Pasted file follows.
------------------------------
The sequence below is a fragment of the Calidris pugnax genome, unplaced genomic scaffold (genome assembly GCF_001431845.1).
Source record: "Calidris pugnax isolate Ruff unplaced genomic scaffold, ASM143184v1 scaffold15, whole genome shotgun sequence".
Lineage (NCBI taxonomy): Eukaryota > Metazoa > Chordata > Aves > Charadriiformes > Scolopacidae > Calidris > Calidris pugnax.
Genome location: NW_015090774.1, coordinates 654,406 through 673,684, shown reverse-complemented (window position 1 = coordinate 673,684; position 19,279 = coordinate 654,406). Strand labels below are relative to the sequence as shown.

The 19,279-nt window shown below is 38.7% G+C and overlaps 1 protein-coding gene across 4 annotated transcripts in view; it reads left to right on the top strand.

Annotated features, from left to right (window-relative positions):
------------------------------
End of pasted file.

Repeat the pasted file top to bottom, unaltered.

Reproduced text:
The sequence below is a fragment of the Calidris pugnax genome, unplaced genomic scaffold (genome assembly GCF_001431845.1).
Source record: "Calidris pugnax isolate Ruff unplaced genomic scaffold, ASM143184v1 scaffold15, whole genome shotgun sequence".
Lineage (NCBI taxonomy): Eukaryota > Metazoa > Chordata > Aves > Charadriiformes > Scolopacidae > Calidris > Calidris pugnax.
Genome location: NW_015090774.1, coordinates 654,406 through 673,684, shown reverse-complemented (window position 1 = coordinate 673,684; position 19,279 = coordinate 654,406). Strand labels below are relative to the sequence as shown.

The 19,279-nt window shown below is 38.7% G+C and overlaps 1 protein-coding gene across 4 annotated transcripts in view; it reads left to right on the top strand.

Annotated features, from left to right (window-relative positions):